The Commons, the Lords and 'financial privilege'

This project aimed to improve understanding of 'financial privilege', the convention by which the House of Commons can reject amendments made to draft legislation by the House of Lords if those amendments affect taxation or spending. 

Recent claims of financial privilege – most prominently on the Welfare Reform Bill in 2012 – revealed significant confusion about this procedure, and led to allegations that it had been abused by government to unfairly deflect opposition.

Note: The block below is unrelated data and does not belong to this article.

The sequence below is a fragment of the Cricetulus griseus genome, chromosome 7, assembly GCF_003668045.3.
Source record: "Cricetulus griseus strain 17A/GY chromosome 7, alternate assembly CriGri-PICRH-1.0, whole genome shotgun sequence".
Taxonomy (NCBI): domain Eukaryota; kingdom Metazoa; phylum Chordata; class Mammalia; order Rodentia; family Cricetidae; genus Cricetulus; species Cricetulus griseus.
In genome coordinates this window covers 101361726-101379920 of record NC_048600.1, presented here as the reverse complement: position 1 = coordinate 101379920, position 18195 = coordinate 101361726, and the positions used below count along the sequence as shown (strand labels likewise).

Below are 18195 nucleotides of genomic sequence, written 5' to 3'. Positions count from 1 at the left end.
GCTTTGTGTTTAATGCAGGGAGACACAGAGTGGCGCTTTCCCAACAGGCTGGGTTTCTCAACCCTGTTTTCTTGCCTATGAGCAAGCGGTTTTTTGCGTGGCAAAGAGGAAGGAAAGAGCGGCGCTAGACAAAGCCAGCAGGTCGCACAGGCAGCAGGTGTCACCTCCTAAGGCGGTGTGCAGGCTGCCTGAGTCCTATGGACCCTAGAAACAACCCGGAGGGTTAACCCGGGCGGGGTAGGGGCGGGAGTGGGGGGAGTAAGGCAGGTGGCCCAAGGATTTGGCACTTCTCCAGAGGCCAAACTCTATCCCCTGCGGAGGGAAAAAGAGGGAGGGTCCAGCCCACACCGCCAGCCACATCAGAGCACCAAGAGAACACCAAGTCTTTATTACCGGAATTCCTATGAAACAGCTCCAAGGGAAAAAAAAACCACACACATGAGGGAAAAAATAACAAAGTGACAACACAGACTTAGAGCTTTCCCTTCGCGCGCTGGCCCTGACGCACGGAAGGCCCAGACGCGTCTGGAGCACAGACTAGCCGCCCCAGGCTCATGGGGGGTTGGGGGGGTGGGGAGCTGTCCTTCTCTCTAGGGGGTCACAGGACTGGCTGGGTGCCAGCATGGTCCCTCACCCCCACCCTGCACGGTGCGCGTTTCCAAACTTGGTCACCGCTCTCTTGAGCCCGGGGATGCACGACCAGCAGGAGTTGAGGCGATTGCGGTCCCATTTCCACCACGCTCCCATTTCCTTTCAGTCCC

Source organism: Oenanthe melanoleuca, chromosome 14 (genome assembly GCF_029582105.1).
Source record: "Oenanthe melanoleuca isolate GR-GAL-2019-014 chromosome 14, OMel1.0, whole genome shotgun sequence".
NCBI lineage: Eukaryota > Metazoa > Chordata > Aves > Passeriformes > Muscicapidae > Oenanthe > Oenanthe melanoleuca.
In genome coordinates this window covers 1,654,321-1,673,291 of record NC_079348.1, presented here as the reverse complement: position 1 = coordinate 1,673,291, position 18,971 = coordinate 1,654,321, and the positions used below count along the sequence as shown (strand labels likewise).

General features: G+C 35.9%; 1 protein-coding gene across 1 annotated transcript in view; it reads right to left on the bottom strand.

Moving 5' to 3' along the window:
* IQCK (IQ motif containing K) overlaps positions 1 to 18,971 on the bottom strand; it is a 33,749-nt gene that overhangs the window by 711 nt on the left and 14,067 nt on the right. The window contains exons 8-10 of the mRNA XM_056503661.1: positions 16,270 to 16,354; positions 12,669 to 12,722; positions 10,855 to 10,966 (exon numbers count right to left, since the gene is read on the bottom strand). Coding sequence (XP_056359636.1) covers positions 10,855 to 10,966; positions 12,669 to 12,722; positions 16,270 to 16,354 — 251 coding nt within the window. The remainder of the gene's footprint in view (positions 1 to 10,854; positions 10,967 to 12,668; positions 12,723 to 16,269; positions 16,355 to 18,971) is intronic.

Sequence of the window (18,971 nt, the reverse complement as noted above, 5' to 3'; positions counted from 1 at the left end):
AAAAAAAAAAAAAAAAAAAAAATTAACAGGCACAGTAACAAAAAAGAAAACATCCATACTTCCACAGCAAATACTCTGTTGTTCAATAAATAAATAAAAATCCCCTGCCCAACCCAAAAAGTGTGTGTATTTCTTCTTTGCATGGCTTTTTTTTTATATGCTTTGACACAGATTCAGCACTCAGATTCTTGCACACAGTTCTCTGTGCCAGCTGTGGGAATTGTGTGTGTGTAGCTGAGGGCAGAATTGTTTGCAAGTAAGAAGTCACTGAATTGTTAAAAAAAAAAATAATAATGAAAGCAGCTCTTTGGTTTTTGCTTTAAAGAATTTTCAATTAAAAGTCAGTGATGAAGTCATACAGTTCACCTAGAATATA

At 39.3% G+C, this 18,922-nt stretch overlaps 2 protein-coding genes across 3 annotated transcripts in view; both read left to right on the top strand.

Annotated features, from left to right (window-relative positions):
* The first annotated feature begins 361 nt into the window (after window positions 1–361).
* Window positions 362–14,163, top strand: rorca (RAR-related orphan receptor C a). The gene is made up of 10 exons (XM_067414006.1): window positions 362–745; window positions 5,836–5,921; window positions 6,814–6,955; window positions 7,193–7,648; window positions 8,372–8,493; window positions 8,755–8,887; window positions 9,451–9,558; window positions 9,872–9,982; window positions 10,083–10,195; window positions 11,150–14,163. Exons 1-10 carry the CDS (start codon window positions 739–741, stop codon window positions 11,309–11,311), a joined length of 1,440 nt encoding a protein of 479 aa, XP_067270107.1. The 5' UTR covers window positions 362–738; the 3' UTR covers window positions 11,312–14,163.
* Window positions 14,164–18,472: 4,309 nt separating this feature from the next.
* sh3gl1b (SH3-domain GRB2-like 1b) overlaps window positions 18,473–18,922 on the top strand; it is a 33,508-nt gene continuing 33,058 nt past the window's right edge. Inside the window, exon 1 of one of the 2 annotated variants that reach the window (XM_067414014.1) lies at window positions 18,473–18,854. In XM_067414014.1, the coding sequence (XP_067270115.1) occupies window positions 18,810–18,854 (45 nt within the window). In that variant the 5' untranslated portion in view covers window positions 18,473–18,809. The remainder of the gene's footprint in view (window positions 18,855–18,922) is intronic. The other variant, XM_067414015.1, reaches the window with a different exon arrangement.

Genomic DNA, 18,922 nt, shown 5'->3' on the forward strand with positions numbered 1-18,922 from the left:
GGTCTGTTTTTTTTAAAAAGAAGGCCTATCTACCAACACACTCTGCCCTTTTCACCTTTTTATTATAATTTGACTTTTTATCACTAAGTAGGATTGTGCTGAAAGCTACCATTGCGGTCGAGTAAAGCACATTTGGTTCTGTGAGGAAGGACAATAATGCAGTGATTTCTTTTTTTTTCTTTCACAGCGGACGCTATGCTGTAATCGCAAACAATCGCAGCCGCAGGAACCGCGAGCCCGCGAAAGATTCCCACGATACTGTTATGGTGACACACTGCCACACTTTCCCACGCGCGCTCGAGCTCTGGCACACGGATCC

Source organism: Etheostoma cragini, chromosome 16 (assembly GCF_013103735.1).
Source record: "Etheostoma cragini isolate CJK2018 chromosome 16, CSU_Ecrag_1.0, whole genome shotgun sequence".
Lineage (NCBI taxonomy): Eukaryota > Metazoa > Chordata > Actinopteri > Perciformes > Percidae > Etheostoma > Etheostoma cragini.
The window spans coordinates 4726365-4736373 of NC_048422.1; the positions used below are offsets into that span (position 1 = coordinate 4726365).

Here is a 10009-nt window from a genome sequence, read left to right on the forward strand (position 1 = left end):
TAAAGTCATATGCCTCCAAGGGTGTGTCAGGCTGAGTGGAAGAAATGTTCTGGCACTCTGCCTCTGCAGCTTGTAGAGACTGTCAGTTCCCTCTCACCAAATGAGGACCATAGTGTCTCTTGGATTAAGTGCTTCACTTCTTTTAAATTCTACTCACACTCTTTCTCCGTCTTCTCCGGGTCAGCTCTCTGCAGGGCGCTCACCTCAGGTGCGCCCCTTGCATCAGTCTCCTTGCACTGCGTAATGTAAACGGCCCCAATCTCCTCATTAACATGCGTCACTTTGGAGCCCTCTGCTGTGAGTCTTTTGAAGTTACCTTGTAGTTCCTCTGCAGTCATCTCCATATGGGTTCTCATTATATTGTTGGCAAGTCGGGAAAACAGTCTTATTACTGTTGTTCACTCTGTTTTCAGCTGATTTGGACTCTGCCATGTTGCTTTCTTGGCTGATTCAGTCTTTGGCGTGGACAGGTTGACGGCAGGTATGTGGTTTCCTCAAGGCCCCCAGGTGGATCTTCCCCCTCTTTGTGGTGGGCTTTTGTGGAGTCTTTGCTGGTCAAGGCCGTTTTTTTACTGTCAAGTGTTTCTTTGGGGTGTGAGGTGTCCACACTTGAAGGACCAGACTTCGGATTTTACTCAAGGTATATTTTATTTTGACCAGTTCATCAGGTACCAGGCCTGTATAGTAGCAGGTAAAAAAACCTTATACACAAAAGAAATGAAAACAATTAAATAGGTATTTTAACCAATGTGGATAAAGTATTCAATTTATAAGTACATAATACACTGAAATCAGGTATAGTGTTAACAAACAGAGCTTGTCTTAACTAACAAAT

Researchers looked at practice on financial privilege dating back to 1974 using parliamentary records and interviews with key parliamentary officials to clarify how privilege works. They also looked at how comparable legislatures abroad deal with financial matters.

Findings

The report concludes that financial privilege has become increasingly salient due to the newly confident House of Lords, followed by the post-2010 political agenda of spending cuts. Changes that it argues for include:

  • Far greater clarity on the parliament website about how financial privilege works;
  • A clear and public definition of what Commons financial privilege extends to;
  • Statements issued (as for example occurs in Australia) explaining why financial privilege is thought to apply to any specific Lords amendment;
  • Other elements of clarification, and streamlining of procedures.